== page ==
KFC apologizes for ‘insensitive’ Kristallnacht promo

BERLIN (AP) – KFC has apologized for accidentally sending an automated push alert to users of its app in Germany that appeared to urge people to order food to commemorate the 84th anniversary of Kristallnacht – the “Night of Broken Glass” – when Nazis terrorized Jews worldwide. Germany and Austria.

The company faced an outcry for the alarm that came out on Wednesday at a time when Jewish groups warned of rising antisemitism. According to a screenshot shared online, the app’s warning says, “Remembrance day for the night of the Reich pogrom. Treat yourself to softer cheese on your crispy chicken. Now at KFCheese!”

KFC Germany said the notice was an “unplanned, inconsiderate and unacceptable message and for this we apologize.”

“We use a semi-automated content creation process that is linked to a calendar that includes national activities. In this case, our internal review process was not followed correctly, resulting in unapproved notifications being shared,” the company said in a statement Thursday.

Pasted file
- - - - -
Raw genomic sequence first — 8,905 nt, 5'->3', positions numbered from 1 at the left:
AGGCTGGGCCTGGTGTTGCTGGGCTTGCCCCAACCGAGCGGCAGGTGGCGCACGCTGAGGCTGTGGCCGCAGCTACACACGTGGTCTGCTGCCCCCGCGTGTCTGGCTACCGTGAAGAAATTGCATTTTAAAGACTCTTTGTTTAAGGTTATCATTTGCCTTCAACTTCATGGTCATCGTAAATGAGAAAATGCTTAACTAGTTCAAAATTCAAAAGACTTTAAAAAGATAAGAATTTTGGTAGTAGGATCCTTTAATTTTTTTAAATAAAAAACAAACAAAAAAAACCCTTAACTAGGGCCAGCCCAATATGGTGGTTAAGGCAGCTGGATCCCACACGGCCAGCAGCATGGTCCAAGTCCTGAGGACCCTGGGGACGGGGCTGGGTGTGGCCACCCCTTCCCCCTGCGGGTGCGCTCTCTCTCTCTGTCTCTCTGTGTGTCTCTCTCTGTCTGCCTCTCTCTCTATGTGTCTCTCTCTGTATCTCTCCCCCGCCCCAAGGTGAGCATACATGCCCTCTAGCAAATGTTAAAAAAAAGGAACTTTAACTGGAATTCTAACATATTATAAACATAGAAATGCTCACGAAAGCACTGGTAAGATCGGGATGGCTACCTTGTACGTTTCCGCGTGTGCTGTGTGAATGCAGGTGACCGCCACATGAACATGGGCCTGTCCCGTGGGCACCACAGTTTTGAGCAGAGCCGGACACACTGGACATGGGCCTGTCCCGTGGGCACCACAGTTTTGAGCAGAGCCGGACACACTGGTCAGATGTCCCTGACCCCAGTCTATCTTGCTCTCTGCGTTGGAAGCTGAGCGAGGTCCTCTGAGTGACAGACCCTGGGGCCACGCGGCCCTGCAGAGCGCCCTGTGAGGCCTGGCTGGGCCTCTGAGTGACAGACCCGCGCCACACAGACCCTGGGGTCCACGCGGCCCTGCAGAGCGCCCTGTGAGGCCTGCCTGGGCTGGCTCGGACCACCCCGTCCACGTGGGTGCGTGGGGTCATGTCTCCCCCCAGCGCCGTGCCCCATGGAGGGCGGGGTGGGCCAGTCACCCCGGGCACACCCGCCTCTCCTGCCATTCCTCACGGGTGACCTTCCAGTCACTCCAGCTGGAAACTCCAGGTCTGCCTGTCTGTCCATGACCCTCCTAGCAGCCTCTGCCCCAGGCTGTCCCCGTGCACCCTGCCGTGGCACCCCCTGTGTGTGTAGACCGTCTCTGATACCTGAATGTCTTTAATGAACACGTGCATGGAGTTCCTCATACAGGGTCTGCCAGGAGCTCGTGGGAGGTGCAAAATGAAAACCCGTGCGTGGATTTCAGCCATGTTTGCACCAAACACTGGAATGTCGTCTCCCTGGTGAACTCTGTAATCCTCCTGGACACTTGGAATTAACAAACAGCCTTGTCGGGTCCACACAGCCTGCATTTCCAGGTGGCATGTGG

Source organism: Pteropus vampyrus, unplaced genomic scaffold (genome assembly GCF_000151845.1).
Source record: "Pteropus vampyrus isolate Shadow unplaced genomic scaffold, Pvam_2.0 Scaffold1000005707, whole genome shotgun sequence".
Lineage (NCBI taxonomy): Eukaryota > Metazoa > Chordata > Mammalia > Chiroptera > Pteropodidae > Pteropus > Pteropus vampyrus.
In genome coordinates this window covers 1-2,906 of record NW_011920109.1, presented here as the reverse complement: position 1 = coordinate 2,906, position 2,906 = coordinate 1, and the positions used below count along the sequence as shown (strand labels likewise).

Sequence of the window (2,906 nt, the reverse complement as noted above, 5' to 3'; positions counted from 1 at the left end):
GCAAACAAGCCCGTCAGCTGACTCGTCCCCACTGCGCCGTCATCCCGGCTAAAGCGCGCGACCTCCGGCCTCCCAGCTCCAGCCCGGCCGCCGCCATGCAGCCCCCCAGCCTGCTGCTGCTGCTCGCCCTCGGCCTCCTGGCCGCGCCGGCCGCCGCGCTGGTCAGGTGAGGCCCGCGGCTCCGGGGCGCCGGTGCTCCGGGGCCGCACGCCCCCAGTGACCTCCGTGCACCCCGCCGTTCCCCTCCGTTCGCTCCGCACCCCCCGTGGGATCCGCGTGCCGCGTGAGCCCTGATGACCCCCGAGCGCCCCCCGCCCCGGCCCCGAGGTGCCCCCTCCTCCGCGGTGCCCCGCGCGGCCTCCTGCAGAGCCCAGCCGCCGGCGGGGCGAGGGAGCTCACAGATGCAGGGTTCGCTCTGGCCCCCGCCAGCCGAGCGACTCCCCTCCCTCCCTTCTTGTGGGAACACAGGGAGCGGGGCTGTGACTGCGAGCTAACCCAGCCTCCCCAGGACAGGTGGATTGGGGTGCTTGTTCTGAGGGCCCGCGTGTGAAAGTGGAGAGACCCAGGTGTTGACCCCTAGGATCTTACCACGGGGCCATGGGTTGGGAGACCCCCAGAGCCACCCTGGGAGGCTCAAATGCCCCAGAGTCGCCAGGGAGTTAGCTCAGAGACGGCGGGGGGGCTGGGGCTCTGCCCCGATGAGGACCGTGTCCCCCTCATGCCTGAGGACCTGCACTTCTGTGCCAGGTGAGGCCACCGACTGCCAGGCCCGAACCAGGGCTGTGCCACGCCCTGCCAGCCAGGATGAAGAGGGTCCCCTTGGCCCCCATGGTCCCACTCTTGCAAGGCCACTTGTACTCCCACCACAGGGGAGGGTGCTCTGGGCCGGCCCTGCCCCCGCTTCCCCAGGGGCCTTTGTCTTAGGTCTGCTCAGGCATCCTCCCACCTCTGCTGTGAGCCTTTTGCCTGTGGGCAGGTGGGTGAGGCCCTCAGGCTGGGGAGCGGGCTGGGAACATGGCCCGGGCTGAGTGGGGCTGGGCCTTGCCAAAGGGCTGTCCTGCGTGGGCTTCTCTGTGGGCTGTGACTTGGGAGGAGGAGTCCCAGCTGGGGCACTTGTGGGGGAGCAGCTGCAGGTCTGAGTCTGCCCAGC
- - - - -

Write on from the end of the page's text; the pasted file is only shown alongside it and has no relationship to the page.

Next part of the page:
The chicken chain said it stopped communicating the application and reviewed its policy to avoid similar notices in the future, adding that “we understand and respect the gravity and history of this day, and remain committed to equity, including and belonging to all.”

The announcement prompted an outcry from Jewish groups, and Dalia Grinfeld, associate director of European affairs at the Anti-Defamation League, tweeting in German: “How could you win the Reich pogrom at night, @KFCDeutschland (@kfc)?! Shame on you!”

The shock came on the anniversary of November 9, 1938, when the Nazis, including many ordinary Germans, killed at least 91 people and vandalized 7,500 Jewish businesses during the Kristallnacht pogrom across Germany and Austria. It also burned more than 1,400 synagogues, according to Israel’s Yad Vashem Holocaust memorial. In Germany, this event is more commonly called Reich pogrom at night.

To mark the day, Holocaust survivors from around the world warned of its re-emergence of antisemitism in a campaign called #ItStartedWithWords. Jewish groups say attacks and incidents of bias and hate speech have increased.

The new brand recently entered into a relationship with celebrities over antisemitic comments, including German sportswear company Adidas and others and the rapper formerly known as Kanye West and Nike and NBA player Kyrie Irving.

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